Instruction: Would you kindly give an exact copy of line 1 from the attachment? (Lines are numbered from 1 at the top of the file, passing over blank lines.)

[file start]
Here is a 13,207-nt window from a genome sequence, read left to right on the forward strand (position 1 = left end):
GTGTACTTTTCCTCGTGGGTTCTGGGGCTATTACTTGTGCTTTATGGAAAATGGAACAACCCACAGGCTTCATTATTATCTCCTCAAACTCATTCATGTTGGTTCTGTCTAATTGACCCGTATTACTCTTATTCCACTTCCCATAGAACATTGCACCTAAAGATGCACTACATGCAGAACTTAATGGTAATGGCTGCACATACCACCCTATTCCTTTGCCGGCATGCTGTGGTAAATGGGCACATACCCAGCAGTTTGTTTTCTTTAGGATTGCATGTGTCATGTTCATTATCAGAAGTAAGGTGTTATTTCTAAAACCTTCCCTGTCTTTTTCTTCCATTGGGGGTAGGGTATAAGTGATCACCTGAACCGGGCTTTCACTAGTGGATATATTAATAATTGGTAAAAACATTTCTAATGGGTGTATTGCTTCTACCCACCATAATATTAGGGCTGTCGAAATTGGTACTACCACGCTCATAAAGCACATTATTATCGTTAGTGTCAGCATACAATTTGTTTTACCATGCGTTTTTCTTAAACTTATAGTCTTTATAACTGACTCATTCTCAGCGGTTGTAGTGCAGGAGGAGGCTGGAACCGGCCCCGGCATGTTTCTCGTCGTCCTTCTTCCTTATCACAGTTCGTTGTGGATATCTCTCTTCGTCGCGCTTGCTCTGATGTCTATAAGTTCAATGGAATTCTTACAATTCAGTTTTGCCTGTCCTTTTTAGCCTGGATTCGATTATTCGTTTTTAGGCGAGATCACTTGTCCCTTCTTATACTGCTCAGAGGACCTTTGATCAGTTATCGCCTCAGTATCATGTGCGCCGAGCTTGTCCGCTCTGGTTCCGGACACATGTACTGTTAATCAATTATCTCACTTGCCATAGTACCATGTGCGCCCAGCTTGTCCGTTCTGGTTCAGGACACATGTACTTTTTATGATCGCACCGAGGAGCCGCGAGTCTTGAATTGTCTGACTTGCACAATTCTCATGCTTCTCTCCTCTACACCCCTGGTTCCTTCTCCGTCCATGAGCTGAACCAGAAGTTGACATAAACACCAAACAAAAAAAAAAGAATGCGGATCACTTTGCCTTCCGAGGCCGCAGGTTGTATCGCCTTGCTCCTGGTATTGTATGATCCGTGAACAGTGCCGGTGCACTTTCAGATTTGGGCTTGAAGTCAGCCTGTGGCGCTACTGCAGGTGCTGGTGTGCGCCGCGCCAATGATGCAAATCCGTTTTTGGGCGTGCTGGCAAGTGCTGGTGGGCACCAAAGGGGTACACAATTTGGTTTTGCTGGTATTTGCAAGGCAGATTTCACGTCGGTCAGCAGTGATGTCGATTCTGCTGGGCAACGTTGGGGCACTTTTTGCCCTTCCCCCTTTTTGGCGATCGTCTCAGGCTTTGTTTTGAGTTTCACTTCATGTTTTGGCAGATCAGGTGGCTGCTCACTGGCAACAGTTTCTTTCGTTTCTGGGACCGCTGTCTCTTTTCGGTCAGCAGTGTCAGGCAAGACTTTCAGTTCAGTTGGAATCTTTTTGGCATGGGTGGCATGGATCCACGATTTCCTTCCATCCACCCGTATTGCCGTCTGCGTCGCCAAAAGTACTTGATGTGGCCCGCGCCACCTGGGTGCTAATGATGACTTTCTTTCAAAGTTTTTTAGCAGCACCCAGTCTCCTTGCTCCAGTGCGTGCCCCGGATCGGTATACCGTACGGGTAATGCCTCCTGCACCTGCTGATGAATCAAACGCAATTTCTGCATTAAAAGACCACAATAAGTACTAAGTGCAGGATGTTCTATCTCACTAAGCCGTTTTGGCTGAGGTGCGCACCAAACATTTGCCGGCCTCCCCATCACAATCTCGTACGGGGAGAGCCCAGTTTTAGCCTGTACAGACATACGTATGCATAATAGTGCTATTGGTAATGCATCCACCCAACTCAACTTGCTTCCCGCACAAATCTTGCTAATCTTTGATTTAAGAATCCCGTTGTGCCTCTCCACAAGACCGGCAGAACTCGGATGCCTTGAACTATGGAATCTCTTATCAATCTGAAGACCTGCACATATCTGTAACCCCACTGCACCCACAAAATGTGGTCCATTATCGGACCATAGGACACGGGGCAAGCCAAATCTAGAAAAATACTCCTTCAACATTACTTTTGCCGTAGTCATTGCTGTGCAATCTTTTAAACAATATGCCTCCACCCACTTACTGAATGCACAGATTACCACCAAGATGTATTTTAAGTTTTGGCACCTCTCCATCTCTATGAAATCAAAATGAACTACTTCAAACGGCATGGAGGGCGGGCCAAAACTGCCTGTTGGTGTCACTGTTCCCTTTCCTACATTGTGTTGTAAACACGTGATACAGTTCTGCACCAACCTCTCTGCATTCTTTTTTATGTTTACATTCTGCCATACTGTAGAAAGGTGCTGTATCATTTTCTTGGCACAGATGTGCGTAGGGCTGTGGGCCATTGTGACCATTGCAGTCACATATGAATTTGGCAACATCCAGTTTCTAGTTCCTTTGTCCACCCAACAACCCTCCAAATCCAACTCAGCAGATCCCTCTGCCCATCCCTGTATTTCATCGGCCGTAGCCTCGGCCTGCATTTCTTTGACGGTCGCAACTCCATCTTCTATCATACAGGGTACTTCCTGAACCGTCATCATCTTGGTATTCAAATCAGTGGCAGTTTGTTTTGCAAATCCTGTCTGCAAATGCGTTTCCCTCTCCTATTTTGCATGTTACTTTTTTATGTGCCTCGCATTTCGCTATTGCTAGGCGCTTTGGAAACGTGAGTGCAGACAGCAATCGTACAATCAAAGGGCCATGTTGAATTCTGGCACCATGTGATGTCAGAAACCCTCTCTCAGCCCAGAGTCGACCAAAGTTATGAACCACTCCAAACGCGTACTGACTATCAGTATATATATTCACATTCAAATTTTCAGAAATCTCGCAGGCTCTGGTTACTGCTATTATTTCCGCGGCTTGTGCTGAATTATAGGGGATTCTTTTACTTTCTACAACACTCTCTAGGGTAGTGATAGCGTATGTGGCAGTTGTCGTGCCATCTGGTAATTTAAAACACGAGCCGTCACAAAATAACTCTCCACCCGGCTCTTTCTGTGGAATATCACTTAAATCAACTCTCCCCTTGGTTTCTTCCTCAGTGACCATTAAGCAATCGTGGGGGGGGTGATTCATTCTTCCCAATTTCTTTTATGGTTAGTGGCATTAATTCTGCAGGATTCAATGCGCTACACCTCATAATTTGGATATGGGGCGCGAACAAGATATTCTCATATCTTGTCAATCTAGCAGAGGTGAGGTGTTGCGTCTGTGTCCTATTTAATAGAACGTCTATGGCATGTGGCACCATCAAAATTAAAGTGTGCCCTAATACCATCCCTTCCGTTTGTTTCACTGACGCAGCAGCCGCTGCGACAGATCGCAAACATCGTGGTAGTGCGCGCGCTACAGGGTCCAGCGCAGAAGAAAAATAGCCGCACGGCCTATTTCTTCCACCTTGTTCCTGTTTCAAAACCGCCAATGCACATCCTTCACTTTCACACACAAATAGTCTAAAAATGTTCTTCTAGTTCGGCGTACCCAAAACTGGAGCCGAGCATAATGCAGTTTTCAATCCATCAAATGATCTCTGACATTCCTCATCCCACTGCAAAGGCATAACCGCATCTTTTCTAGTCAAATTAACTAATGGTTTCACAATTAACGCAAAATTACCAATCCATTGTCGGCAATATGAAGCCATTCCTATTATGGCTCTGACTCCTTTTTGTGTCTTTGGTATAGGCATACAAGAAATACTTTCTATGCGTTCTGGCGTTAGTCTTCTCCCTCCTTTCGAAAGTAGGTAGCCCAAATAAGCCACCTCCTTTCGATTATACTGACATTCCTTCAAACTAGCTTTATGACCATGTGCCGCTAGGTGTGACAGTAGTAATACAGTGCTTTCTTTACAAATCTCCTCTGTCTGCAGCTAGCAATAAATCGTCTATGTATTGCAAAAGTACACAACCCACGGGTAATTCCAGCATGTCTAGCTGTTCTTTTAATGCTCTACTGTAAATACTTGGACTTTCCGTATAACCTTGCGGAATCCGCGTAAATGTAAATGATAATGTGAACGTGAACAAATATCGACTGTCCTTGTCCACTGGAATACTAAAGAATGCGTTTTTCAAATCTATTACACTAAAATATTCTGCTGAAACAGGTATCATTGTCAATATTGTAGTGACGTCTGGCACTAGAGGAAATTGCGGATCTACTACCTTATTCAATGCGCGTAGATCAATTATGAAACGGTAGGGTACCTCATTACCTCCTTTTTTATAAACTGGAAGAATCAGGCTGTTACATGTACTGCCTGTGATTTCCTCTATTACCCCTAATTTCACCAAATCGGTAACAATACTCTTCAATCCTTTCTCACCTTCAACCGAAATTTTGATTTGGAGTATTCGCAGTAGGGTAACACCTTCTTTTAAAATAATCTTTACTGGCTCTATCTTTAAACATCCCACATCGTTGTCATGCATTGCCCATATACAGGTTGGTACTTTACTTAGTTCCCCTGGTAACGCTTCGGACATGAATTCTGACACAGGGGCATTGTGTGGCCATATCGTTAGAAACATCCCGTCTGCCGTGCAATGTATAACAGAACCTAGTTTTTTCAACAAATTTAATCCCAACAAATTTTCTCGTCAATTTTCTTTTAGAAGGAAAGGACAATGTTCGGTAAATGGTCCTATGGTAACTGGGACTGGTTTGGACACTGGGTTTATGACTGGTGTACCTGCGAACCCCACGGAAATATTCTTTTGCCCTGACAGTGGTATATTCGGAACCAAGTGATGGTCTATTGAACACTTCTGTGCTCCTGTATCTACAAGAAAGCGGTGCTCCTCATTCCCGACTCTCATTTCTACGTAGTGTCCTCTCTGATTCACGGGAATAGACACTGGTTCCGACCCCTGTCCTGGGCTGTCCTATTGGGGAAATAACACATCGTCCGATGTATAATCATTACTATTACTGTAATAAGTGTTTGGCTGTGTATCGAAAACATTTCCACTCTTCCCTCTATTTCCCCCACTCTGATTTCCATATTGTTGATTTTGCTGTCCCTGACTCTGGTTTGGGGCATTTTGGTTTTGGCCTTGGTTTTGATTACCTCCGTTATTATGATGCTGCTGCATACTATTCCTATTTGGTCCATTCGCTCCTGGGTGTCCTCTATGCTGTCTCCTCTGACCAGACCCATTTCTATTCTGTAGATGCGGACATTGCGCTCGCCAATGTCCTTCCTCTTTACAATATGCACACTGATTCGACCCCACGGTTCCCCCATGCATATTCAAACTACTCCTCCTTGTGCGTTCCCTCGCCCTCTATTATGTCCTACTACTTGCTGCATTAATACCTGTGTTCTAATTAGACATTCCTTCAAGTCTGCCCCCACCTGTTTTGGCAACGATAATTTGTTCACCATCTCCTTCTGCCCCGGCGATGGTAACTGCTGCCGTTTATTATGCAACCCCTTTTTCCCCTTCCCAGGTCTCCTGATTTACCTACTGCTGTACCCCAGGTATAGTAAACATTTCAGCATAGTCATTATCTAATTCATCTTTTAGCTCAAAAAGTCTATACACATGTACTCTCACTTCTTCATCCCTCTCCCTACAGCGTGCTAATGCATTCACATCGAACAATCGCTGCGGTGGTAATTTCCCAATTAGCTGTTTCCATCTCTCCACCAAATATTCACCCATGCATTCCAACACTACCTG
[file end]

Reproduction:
Here is a 13,207-nt window from a genome sequence, read left to right on the forward strand (position 1 = left end):